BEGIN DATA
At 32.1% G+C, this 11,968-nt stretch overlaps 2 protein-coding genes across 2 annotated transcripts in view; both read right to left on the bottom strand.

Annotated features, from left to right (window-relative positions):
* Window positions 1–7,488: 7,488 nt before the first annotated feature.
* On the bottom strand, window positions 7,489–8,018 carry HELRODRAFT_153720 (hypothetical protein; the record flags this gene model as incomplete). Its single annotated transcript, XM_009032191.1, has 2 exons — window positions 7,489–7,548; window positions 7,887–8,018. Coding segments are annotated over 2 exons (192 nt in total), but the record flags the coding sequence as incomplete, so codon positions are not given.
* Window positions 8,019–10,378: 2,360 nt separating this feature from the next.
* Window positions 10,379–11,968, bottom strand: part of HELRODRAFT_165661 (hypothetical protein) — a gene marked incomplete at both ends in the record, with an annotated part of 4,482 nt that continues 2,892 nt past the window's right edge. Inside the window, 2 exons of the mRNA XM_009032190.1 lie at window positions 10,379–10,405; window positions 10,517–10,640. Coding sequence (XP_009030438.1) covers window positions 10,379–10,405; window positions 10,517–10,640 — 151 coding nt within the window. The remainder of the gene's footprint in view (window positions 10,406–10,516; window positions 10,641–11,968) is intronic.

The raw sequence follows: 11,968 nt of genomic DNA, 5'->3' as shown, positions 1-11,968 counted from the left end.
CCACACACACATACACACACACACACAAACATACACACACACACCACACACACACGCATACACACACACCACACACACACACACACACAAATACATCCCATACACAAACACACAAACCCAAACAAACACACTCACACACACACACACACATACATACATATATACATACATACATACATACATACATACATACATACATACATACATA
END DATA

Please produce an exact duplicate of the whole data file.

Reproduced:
At 32.1% G+C, this 11,968-nt stretch overlaps 2 protein-coding genes across 2 annotated transcripts in view; both read right to left on the bottom strand.

Annotated features, from left to right (window-relative positions):
* Window positions 1–7,488: 7,488 nt before the first annotated feature.
* On the bottom strand, window positions 7,489–8,018 carry HELRODRAFT_153720 (hypothetical protein; the record flags this gene model as incomplete). Its single annotated transcript, XM_009032191.1, has 2 exons — window positions 7,489–7,548; window positions 7,887–8,018. Coding segments are annotated over 2 exons (192 nt in total), but the record flags the coding sequence as incomplete, so codon positions are not given.
* Window positions 8,019–10,378: 2,360 nt separating this feature from the next.
* Window positions 10,379–11,968, bottom strand: part of HELRODRAFT_165661 (hypothetical protein) — a gene marked incomplete at both ends in the record, with an annotated part of 4,482 nt that continues 2,892 nt past the window's right edge. Inside the window, 2 exons of the mRNA XM_009032190.1 lie at window positions 10,379–10,405; window positions 10,517–10,640. Coding sequence (XP_009030438.1) covers window positions 10,379–10,405; window positions 10,517–10,640 — 151 coding nt within the window. The remainder of the gene's footprint in view (window positions 10,406–10,516; window positions 10,641–11,968) is intronic.

The raw sequence follows: 11,968 nt of genomic DNA, 5'->3' as shown, positions 1-11,968 counted from the left end.
CCACACACACATACACACACACACACAAACATACACACACACACCACACACACACGCATACACACACACCACACACACACACACACACAAATACATCCCATACACAAACACACAAACCCAAACAAACACACTCACACACACACACACACATACATACATATATACATACATACATACATACATACATACATACATACATACATACATA